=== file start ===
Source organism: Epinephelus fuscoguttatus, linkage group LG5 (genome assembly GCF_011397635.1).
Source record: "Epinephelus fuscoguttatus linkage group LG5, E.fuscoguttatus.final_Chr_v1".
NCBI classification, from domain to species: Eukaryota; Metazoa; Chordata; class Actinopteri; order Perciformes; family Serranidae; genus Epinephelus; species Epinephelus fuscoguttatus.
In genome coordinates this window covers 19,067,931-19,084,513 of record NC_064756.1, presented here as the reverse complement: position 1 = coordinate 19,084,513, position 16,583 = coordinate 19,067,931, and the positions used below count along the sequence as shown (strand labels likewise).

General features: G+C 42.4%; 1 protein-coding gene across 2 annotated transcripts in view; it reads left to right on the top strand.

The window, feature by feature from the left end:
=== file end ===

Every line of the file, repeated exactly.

Source organism: Epinephelus fuscoguttatus, linkage group LG5 (genome assembly GCF_011397635.1).
Source record: "Epinephelus fuscoguttatus linkage group LG5, E.fuscoguttatus.final_Chr_v1".
NCBI classification, from domain to species: Eukaryota; Metazoa; Chordata; class Actinopteri; order Perciformes; family Serranidae; genus Epinephelus; species Epinephelus fuscoguttatus.
In genome coordinates this window covers 19,067,931-19,084,513 of record NC_064756.1, presented here as the reverse complement: position 1 = coordinate 19,084,513, position 16,583 = coordinate 19,067,931, and the positions used below count along the sequence as shown (strand labels likewise).

General features: G+C 42.4%; 1 protein-coding gene across 2 annotated transcripts in view; it reads left to right on the top strand.

The window, feature by feature from the left end: